one of Obamacare’s most unpopular features. Enforcement of the penalty has been
delayed by Democrats so far, and to defer to them President Trump would have to
override President Obama’s own policy of delaying penalties, hardly possible politically.
Without the young, premiums would certainly surge dramatically.
continuing his predecessor’s policy of delaying enforcement, more and more
health insurers will be forced to abandon an increasingly unprofitable
Even if he
approved enforcement, the insurance companies still need the Obamacare
cost-sharing subsidy payments that are at issue in the lawsuit filed by the
House of Representatives against the executive branch, challenging its
authority to make such payments. Could the president fight the House and his
voters in the name of subsidizing big health insurers $7 to $10 billion a year?
If he did he would lose all credibility with his base.
On the other
hand, all Health and Human Services Secretary Tom Price — who is now the
defendant in the House suit — need do, is concede the House was correct
legally, and the subsidy ends. Congress does not need to do a thing and
Obamacare becomes unprofitable and expires.
possibility is for the president to again simply follow his predecessor and
reform Obamacare through executive regulation alone — as President Obama did at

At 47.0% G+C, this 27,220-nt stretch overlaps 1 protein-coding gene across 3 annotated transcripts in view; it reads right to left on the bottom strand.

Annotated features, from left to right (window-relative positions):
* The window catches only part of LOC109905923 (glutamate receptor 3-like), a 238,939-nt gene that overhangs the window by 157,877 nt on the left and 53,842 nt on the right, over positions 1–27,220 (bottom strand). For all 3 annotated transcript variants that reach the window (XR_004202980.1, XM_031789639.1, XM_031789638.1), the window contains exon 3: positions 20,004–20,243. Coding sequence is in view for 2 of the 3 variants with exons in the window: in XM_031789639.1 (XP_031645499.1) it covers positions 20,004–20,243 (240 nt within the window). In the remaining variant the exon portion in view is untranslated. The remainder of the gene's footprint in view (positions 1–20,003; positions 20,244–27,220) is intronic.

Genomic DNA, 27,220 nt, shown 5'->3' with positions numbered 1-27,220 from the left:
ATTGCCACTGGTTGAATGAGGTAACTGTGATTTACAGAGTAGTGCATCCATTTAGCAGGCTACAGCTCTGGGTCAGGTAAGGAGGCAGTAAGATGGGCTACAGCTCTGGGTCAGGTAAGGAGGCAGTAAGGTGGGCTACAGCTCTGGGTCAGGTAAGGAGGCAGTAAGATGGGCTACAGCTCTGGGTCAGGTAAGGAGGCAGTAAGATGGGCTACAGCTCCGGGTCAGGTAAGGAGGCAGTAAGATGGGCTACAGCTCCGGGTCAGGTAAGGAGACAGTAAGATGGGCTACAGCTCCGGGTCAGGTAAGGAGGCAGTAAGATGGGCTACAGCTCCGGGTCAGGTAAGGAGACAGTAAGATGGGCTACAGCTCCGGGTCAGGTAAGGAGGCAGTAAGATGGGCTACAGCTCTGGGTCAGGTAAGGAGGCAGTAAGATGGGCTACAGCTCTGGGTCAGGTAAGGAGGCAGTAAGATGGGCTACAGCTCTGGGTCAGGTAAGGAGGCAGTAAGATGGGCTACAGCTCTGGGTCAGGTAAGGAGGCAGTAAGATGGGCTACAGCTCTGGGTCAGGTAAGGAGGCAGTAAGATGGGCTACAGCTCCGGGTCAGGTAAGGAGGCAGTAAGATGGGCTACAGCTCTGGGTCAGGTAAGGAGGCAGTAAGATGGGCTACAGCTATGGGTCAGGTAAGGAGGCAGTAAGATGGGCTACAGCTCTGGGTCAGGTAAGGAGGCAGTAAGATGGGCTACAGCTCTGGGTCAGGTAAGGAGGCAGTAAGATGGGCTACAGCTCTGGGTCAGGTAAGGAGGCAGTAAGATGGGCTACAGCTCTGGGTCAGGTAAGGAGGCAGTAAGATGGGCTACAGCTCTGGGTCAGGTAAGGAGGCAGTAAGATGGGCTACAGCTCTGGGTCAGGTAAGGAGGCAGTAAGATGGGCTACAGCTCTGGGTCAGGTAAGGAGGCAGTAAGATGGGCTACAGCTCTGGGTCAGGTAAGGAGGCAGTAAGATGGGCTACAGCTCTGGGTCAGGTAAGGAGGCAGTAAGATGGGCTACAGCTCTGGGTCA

President Trump would need only three modifications.
First, a main
sticking-point for conservatives has been overly permissive and expensive
mandated benefits, especially for unproven types of preventive care. While
these benefits are broadly listed in law, it is up to the HHS secretary to
specify them. There is plenty of room to review and limit the number and type
of specific requirements and their resulting expenses for both individual and
employer plans, and Secretary Price would know just how to do it right.
Second, the most
costly Obamacare provision was granting many above the poverty line access to
the Medicaid entitlement. President Obama has already granted waivers allowing
states flexibility under the program. Sec. Price could do the same, and much,
much more. He has already revealed he would grant waivers to states that want
to experiment more broadly. Such things as work requirements for the
able-bodied, the less-poor paying premiums, and even leaving most regulation to
the states are possible under such waivers.
President Obama has already granted broad waivers of individual tax penalties
in “hardship” cases, including the harm of losing one’s old health insurance,
which everyone has done by now. So, Sec. Price could simply rule that all
Americans deserve hardship exemptions since they were promised they could keep
their old insurance and in fact they could not. No one would be left penalized
under Obamacare and all would be free to go in a different direction.
President Trump signed an executive order in January directing HHS to minimize
the regulatory burdens of Obamacare, to take steps to “waive, defer, grant
exemptions from, or delay its rules.” All his administration needs to do is
takes its course and Obamacare explodes or through executive regulation it is
radically redesigned. Either way a market would pretty much be left to develop
under state regulation to work its way out of the present morass.